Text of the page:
Following his short stint in politics, he went to work for Tommy Douglas, the New Democratic Party leader who was later called the father of medicare and voted the most popular Canadian in history. In the 1970s, he supported a group called the Waffle that was challenging the NDP leadership for abandoning its earlier socialist principles. He also joined a labour offshoot of the Waffle called the Pancake. The name wasn’t Finn’s idea but it could have been for he has a great talent for humour, especially puns some of which are in the book.

Throughout his career, Finn has been an excellent political essayist and several of his best are attached to various chapters covering the many facets of his life. In fact, Finn’s career spanned such a long period and involved so many organizations, public personalities and important issues that an index would not have gone amiss.

As he had done at the Star, he also stayed true to his union principles when a group of office workers at the now defunct CBRT were locked out in 1981. Finn and his senior union management colleagues refused to cross their picket lines and they paid the price. The leadership turned  fired Finn and the others, but it didn’t take him long to find another post. CUPE quickly hired him and he stayed there until he took mandatory retirement at age 65. It was CCPA’s luck, CUPE’s loss.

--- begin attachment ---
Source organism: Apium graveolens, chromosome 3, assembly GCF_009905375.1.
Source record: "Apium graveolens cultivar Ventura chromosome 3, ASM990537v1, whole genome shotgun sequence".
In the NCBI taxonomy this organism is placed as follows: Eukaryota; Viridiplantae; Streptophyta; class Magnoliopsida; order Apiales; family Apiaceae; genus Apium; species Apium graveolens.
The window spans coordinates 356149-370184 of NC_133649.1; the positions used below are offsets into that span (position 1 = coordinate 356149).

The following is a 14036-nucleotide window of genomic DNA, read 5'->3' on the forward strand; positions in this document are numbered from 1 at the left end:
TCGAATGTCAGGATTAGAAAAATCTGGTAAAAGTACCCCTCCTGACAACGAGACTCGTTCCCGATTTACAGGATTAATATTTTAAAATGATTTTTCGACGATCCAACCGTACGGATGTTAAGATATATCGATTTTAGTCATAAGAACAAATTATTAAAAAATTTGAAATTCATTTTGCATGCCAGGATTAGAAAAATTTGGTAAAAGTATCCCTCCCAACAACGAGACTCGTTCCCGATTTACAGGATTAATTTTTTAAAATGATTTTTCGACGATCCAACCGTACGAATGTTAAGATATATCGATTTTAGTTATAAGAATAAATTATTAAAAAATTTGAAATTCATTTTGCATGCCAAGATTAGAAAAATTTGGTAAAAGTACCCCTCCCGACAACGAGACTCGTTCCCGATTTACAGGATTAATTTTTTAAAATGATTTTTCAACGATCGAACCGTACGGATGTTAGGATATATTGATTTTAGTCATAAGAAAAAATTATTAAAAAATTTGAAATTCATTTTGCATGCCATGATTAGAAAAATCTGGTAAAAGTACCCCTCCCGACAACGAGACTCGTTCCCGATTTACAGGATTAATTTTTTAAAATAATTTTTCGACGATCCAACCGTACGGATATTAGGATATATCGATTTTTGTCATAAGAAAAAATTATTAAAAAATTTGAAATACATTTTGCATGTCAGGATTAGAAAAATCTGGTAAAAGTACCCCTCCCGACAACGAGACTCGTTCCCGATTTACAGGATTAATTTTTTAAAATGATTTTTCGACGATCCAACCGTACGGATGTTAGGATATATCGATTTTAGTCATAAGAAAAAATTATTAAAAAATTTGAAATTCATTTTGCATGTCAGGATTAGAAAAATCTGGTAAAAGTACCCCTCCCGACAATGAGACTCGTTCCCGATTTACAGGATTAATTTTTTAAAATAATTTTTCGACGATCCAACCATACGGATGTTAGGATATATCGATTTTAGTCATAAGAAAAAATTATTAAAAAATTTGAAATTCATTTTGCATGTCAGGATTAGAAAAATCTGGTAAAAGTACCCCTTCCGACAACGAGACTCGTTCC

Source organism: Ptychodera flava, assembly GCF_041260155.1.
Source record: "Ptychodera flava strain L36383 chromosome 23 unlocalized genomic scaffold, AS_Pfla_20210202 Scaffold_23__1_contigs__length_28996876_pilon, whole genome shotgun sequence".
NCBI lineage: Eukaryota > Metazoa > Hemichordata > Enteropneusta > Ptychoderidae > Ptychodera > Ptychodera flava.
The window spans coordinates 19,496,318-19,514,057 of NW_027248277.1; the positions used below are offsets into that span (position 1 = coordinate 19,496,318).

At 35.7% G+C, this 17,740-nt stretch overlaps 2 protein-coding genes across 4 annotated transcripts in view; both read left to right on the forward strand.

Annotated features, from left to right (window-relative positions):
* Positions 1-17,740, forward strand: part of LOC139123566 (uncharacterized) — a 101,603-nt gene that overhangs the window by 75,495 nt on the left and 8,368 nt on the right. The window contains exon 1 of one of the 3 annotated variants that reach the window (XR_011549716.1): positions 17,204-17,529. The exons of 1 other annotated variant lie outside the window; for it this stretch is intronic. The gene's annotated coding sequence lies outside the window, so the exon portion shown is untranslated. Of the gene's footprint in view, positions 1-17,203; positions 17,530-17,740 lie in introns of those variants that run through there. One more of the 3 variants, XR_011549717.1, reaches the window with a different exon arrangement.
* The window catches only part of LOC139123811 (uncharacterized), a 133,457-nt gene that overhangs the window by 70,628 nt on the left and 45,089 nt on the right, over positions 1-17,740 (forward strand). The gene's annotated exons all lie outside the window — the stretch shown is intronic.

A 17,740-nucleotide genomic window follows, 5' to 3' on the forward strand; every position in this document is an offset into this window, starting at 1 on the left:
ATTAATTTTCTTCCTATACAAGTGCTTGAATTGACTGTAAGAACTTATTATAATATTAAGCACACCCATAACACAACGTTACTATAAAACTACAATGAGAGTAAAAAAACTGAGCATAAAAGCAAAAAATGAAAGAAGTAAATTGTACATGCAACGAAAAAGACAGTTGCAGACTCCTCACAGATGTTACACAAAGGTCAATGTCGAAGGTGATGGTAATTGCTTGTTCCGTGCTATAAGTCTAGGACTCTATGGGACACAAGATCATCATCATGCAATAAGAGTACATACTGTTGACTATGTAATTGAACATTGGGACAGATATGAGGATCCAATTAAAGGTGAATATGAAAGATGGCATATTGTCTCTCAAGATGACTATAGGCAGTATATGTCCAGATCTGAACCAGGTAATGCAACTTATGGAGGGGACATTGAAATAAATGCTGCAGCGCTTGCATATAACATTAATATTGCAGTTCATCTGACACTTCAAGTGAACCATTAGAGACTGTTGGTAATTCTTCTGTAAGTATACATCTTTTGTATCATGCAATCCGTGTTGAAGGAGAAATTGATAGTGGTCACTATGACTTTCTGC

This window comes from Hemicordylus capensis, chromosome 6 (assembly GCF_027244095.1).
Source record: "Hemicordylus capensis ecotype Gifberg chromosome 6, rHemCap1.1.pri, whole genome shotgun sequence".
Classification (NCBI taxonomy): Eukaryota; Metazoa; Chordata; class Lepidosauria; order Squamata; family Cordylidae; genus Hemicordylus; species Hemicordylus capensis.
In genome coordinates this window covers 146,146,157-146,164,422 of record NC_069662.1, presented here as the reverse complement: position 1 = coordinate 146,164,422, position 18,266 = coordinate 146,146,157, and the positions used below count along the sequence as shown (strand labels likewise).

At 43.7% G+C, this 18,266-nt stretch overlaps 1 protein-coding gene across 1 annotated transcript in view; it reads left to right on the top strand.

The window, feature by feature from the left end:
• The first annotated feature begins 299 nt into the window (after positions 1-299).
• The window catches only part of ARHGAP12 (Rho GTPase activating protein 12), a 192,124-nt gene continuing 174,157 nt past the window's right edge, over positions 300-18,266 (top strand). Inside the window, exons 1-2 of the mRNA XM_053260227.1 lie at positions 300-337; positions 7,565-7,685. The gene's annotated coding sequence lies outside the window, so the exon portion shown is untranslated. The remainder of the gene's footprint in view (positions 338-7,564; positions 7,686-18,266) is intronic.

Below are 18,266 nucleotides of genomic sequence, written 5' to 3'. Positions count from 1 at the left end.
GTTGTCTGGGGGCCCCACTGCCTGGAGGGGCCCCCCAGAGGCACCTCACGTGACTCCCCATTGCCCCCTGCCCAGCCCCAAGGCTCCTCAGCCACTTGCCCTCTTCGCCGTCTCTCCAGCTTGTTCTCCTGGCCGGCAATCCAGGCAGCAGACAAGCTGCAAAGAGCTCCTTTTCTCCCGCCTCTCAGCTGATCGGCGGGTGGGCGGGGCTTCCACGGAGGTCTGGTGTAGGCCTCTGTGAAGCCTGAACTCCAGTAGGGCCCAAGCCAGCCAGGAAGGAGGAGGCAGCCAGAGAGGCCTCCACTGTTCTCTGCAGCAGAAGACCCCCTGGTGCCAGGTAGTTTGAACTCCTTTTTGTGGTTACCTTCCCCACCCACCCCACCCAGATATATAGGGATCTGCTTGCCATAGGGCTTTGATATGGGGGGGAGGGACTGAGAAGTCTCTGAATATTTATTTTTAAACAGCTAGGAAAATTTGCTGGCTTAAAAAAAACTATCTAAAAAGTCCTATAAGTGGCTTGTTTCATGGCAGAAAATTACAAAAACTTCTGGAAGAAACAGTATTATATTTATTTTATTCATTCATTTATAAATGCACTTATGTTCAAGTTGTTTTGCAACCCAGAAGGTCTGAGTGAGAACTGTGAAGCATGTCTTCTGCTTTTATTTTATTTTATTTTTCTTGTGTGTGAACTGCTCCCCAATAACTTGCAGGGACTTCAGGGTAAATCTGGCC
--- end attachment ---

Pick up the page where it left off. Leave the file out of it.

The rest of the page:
It wasn’t the first time CUPE had missed an opportunity where Finn is concerned. He had applied for a job with new union back in 1963, the year it was founded. The two top leaders called him in for an interview and offered him the job. He was the sole candidate and could have been the first national public relations director of what became Canada’s largest union. But that wasn’t meant to be.

When he was interviewed by one of the national officers, he was told that if he took the job he would have to be loyal to only him. When he crossed the hall to be interviewed by the other national officer, he heard the same message. He wisely decided to turn it down.

There is much more in this honest and often humble personal remembrance of a life full of accomplishments that benefitted the labour movement and the left in Canada and much of it is presented with Finn’s infectious sense of humour. Here we read of his growing up Catholic in Newfoundland, of receiving an honourary degree from Memorial University, of being appointed to the board of the Bank of Canada, of his time as a reporter in Montreal, of his contributions to the defunct Labour Gazette, and of his family life.

Finn was the fastest two-finger typist I had ever seen and it still took him 87 years to finally render his fascinating life between book covers. I know there are many who have been touched in some way, as I have been, by his long and steadfast contribution to educating us all about unions and the important role they continue to play.

Frankly, I don’t believe we’ve seen the last of this octogenarian as he signs off…for now. I happen to know that Finn, in his few leisure moments over the years, became an expert in ancient Roman history.

I wouldn’t be surprised if spouse Dena hears the clacking of computer keys someday soon as he tackles his own history of that empire or some other empire that deserves a knowing smack from this fine example of a Canadian word warrior.